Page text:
“Theropod dinosaurs, including birds, are one of the most successful vertebrate lineages on our planet,” says OConnor. “One of the reasons that theyre so successful is their flight. One of the other reasons is probably their feathers, because theres such versatile structures. So any information that can help us understand how these two important features co-evolved that led to this enormous success is really important.”

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Further, these findings might contribute to scientific discussions regarding the genesis of flight in dinosaurs. According to OConnor, “scientists have only recently come to the conclusion that birds are not the only flying dinosaurs.” Furthermore, there have been discussions regarding whether dinosaurs’ ability to fly evolved once or several times. Our findings appear to indicate that dinosaur flight only occurred once, but it’s important to remember that our knowledge of dinosaur flight is still developing and that we are probably still lacking some of the earliest phases of the evolution of feathered wings. “.

For instance, the researchers looked at the feathered dinosaur Caudipteryx. Caudipteryx had nine main feathers, but its wing proportions prevented it from flying, and its feathers are nearly symmetrical. The scientists speculated that perhaps Caudipteryx’s ancestor had been able to fly, but that ability had been lost by the time Caudipteryx appeared. Because the number of primary feathers varies slowly, the flightless Caudipteryx kept its nine primaries. Other fossilized feathered creatures, such as the earliest known bird, Archaeopteryx, and the tiny, four-winged dinosaur Microraptor, which isn’t a direct ancestor of modern birds, appeared to have wings that were ready for flight.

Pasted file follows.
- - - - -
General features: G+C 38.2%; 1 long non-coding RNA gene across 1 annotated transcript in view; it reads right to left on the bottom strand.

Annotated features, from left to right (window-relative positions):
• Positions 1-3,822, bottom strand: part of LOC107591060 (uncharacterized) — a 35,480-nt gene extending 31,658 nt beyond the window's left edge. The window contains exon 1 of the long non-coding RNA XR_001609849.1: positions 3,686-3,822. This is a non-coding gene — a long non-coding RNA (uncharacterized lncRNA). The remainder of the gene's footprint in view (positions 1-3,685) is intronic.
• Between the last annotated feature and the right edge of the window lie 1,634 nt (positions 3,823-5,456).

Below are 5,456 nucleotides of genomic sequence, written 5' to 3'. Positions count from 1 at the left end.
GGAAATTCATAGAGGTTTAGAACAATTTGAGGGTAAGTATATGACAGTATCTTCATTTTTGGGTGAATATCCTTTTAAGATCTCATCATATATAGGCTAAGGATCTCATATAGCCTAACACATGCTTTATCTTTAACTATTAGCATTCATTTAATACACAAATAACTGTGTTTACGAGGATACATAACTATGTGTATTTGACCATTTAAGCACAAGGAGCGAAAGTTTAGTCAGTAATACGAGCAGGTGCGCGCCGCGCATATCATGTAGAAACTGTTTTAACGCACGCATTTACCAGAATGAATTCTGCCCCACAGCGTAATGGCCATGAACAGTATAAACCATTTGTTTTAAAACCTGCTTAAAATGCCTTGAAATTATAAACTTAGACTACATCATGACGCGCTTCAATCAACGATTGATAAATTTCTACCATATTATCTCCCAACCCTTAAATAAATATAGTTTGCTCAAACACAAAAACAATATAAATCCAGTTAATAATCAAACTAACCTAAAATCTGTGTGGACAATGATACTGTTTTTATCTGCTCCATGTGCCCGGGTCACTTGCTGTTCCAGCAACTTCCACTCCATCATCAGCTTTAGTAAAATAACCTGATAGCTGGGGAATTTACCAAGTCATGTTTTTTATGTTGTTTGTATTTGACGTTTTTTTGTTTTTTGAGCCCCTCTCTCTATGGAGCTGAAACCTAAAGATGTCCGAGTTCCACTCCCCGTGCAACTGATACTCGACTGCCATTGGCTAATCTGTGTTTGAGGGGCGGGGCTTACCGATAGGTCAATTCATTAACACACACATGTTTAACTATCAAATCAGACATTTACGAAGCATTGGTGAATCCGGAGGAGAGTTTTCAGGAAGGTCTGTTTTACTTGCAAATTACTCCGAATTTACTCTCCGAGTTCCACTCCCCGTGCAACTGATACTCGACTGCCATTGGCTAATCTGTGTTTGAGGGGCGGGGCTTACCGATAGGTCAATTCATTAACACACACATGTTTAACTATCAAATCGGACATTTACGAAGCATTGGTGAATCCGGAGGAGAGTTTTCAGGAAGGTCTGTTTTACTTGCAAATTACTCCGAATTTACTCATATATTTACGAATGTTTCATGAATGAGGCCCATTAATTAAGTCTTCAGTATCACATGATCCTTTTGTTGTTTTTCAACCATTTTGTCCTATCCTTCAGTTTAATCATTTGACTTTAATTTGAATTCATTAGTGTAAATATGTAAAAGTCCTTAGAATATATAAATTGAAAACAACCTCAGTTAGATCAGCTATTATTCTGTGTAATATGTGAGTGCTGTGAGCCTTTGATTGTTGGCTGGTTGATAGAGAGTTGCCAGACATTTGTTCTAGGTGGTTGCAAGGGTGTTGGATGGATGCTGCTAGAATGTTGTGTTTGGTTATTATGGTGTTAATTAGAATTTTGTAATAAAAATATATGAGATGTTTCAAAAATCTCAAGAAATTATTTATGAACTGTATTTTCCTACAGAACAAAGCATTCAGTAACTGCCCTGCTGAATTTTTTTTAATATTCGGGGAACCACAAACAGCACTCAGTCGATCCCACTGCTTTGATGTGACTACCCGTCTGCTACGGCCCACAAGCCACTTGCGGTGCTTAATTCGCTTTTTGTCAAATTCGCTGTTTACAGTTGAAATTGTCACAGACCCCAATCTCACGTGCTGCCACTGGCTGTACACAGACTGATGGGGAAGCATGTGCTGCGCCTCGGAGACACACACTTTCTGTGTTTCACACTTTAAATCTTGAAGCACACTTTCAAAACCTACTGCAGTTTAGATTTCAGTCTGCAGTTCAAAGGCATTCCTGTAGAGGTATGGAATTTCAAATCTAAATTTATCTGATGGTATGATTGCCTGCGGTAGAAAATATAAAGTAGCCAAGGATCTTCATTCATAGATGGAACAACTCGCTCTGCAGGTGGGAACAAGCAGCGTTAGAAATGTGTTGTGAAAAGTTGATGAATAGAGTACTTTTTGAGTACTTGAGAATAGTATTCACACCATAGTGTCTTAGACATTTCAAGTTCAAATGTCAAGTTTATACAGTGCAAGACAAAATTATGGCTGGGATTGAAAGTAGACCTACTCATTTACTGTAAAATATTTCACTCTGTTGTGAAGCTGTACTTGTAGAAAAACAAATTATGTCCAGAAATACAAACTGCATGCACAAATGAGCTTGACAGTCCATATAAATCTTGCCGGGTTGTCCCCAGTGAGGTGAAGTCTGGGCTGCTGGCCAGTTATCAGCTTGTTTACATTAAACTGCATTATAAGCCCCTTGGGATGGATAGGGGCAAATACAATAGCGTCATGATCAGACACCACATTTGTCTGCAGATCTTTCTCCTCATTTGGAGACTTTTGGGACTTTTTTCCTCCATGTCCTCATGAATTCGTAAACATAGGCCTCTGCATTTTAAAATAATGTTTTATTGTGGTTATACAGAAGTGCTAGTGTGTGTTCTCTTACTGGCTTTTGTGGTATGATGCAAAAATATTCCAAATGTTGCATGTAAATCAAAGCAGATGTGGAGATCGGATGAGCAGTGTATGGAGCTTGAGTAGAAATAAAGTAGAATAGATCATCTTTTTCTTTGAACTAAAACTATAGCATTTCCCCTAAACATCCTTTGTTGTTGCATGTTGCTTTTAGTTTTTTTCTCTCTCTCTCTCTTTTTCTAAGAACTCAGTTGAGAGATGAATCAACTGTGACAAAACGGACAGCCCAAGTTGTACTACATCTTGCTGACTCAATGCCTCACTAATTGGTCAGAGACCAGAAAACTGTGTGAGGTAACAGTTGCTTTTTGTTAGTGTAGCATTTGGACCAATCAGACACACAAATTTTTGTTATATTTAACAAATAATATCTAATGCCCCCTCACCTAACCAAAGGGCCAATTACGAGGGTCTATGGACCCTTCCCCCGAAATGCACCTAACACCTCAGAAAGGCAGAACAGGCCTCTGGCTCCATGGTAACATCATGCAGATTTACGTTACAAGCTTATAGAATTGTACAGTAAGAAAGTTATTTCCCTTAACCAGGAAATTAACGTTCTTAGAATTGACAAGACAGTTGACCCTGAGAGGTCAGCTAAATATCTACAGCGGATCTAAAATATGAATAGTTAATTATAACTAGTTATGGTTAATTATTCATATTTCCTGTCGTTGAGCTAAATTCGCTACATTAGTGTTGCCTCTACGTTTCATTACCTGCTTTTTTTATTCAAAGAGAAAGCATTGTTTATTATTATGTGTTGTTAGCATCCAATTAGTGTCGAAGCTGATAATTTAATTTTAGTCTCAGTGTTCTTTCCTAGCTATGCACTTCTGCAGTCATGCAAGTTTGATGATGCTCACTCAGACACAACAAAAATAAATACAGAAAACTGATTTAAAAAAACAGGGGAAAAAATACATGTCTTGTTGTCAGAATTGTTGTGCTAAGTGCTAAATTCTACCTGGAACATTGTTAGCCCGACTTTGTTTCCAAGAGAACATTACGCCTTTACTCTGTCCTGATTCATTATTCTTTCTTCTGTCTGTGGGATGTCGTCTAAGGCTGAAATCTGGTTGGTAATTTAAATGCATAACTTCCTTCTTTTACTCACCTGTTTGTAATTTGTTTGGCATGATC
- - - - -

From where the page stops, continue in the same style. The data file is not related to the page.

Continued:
“It’s quite astonishing that despite the wide variety of flying patterns observed in contemporary birds, they all possess the same characteristic of having nine to eleven primary feathers,” remarks Kiat. “And I was shocked that nobody seemed to have discovered this earlier.” “.

Kiat and OConnor also discovered that it takes a very long time for birds to evolve a different number of primary feathers by applying the data regarding the number of primary feathers to the entire bird family tree. According to OConnor, “this trait only changes after really long periods of geologic time.” “Evolution takes a very long time to act upon this trait and modify it.” “.

Kiat studied the feathers of all extant bird orders, looking at specimens from 346 different species that were kept in museums all over the world. Observing the feathers and wings of hawks, pelicans, penguins, and hummingbirds, he noted several common characteristics among flying animals. For example, all the flying birds had between 9 and 11 primary feathers in addition to asymmetrical feathers. The number of flightless birds varies greatly; emus have none, while penguins have over 40. It’s a remarkably straightforward rule that scientists don’t seem to have noticed.